“I coach the guys,” he said. “I encourage the guys to have more dialogue. I query the drivers. I query the crew chiefs. I ask them pointed questions. ‘What would you have done differently? How could you have made your car better? What did you think about this strategy? Could you have restarted like this and helped your teammate or vice versa?’

“We have those conversations, but I think it’s a safe environment where they’re comfortable having conversations where they can say, ‘No, I think I did it right,’ or ‘Yeah, maybe we should have done this,’ or ‘Next time, I’m going to do that.’ Or whatever it may be. It’s just been nice.”

Mobil 1 Twelve Hours of Sebring
Chad Knaus working in the Action Express Racing pits with the No. 48 Ally Cadillac DPi during the Twelve Hours of Sebring (Brian Cleary/Getty Images).

Knaus has spent less time on the road this year as his first outside of the crew chief role since 2002 has allowed the father of two more time at home and to pursue other racing passions (he called strategy for Johnson’s Cadillac in the Twelve Hours of Sebring in March and will be working with the same No. 48 Action Express endurance racing team next week for the six-hour IMSA race at Watkins Glen International).

As an employee of Hendrick for nearly 30 years, Knaus, 49, has watched the debriefs through “different phases and levels of communication at Hendrick Motorsports of who needs to be involved and who doesn’t to be involved,” and there are instances in which the slimmed-down debriefs still can trigger more meetings.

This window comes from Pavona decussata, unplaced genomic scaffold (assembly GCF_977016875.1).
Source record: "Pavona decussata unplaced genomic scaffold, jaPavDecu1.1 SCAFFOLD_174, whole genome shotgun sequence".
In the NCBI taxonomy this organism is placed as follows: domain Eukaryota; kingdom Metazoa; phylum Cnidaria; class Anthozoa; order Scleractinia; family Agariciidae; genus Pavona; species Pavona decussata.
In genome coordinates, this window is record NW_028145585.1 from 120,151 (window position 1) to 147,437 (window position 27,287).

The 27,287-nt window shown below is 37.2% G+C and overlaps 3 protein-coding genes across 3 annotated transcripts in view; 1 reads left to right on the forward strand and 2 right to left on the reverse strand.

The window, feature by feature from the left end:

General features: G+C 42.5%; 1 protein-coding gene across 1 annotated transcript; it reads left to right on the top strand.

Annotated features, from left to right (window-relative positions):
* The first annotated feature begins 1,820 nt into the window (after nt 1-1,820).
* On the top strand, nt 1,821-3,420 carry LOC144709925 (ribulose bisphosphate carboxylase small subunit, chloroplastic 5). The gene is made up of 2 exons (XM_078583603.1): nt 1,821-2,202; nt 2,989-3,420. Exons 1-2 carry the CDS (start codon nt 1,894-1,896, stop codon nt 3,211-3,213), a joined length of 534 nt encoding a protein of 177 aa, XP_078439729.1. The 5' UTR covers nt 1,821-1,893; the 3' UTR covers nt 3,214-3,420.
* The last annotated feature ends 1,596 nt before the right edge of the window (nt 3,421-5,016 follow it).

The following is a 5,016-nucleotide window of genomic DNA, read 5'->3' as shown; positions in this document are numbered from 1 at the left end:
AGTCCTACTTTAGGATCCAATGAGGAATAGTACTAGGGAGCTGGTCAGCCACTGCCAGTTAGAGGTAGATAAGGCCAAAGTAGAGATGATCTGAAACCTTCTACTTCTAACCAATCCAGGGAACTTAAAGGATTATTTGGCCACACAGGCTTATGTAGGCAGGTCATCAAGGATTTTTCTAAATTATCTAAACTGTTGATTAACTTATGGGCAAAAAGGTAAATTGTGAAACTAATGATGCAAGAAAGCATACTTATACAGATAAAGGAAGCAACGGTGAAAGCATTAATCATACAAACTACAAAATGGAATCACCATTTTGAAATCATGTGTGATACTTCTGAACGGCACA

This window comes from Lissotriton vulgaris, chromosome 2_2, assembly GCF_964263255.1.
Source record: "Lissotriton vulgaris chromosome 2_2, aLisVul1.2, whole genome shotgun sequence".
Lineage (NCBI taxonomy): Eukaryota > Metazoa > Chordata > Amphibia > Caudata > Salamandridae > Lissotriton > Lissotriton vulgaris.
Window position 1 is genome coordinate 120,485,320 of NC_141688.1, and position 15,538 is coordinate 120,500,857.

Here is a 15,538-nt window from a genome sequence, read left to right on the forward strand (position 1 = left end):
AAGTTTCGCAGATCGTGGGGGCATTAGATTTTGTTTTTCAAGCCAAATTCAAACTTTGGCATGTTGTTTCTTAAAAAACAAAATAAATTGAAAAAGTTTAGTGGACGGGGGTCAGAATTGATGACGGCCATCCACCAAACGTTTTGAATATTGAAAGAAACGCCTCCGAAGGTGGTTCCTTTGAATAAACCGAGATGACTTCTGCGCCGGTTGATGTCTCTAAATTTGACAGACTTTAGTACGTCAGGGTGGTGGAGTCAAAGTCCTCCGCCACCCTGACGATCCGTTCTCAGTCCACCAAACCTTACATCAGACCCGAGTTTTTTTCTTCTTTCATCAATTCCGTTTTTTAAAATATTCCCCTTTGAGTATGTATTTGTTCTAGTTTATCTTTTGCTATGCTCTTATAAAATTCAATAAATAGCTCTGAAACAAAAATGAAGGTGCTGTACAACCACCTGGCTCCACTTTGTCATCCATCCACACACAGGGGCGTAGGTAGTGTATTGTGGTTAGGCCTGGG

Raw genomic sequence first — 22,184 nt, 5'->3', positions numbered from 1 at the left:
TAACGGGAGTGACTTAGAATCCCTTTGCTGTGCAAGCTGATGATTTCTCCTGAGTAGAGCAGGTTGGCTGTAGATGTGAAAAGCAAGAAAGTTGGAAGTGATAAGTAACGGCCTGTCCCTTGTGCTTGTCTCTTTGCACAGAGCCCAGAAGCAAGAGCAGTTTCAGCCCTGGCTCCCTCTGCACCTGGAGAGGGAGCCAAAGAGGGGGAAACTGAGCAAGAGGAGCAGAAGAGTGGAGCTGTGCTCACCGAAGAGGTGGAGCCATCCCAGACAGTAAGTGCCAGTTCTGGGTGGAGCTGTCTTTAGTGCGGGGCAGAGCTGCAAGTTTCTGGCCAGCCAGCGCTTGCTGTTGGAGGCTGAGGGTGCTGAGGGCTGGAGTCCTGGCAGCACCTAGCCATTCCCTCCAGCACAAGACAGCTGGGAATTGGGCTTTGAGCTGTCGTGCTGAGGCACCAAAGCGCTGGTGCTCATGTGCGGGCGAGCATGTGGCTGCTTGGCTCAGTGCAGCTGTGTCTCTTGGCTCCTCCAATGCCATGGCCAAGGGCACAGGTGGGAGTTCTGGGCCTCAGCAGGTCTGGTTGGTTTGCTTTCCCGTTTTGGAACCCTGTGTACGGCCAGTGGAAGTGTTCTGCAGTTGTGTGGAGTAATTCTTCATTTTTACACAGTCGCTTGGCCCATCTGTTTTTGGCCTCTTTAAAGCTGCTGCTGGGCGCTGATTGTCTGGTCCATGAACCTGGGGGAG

“If there’s something that’s a pointed issue, we’ll get together with whoever the proper person is, and we’ll go solve that problem,” Knaus said. “I feel that’s been a little bit better of a cadence for us as opposed to sitting in a room with 30 people where nobody wants to say anything because I think everybody has experienced this: If you have two to three people sitting around a table, you’ll have a better conversation than if you’ve got 30 folks.

“So it’s worked out well — right now. Look man, if we weren’t winning races, everybody would say, ‘You need to have everybody in the room. You have to be communicating to everybody, you need to take a different path,’ and we’d probably go that way. This is the way we’re doing it today right now. How we do it in the future, I have no idea.”

Drivers to watch in Clash at the Coliseum


The 2023 NASCAR season will begin with Sunday’s Clash at the Coliseum, the second race on a purpose-built track inside Los Angeles Memorial Coliseum.

Although a non-points race, last year’s Clash generated intense interest as NASCAR moved the event from its long-time home at Daytona International Speedway to Los Angeles. The race was rated a success and opened doors for the possibility of future races in stadium environments.

MORE: NASCAR Power Rankings: 10 historic moments in the Clash

MORE: Toyota looking to expand NASCAR presence

Year Two will find drivers competing on a familiar landscape but still with a track freshly paved. Last year’s racing surface was removed after the Clash.

Drivers to watch Sunday at Los Angeles:


Joey Logano

  • Points position: Finished 2022 as Cup champion
  • Last three races: Won at Phoenix, 6th at Martinsville, 18th at Homestead
  • Past at Clash: Won in 2022